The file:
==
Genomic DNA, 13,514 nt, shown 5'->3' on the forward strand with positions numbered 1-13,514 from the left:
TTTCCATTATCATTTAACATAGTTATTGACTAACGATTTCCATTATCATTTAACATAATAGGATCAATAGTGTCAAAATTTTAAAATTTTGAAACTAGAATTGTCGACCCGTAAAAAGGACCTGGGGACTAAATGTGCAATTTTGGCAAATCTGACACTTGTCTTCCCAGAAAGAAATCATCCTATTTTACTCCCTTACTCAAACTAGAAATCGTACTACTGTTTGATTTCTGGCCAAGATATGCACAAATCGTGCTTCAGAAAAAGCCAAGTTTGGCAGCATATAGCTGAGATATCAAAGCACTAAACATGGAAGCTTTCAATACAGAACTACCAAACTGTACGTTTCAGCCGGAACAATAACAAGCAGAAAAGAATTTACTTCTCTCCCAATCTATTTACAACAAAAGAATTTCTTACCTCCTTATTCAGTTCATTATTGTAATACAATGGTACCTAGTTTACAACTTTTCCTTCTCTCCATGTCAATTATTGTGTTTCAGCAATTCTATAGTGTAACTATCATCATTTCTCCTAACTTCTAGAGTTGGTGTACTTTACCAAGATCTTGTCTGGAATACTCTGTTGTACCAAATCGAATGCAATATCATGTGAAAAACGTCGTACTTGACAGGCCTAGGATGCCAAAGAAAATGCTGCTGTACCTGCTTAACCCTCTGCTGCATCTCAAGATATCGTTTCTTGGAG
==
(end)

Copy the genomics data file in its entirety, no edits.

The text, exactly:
Genomic DNA, 13,514 nt, shown 5'->3' on the forward strand with positions numbered 1-13,514 from the left:
TTTCCATTATCATTTAACATAGTTATTGACTAACGATTTCCATTATCATTTAACATAATAGGATCAATAGTGTCAAAATTTTAAAATTTTGAAACTAGAATTGTCGACCCGTAAAAAGGACCTGGGGACTAAATGTGCAATTTTGGCAAATCTGACACTTGTCTTCCCAGAAAGAAATCATCCTATTTTACTCCCTTACTCAAACTAGAAATCGTACTACTGTTTGATTTCTGGCCAAGATATGCACAAATCGTGCTTCAGAAAAAGCCAAGTTTGGCAGCATATAGCTGAGATATCAAAGCACTAAACATGGAAGCTTTCAATACAGAACTACCAAACTGTACGTTTCAGCCGGAACAATAACAAGCAGAAAAGAATTTACTTCTCTCCCAATCTATTTACAACAAAAGAATTTCTTACCTCCTTATTCAGTTCATTATTGTAATACAATGGTACCTAGTTTACAACTTTTCCTTCTCTCCATGTCAATTATTGTGTTTCAGCAATTCTATAGTGTAACTATCATCATTTCTCCTAACTTCTAGAGTTGGTGTACTTTACCAAGATCTTGTCTGGAATACTCTGTTGTACCAAATCGAATGCAATATCATGTGAAAAACGTCGTACTTGACAGGCCTAGGATGCCAAAGAAAATGCTGCTGTACCTGCTTAACCCTCTGCTGCATCTCAAGATATCGTTTCTTGGAG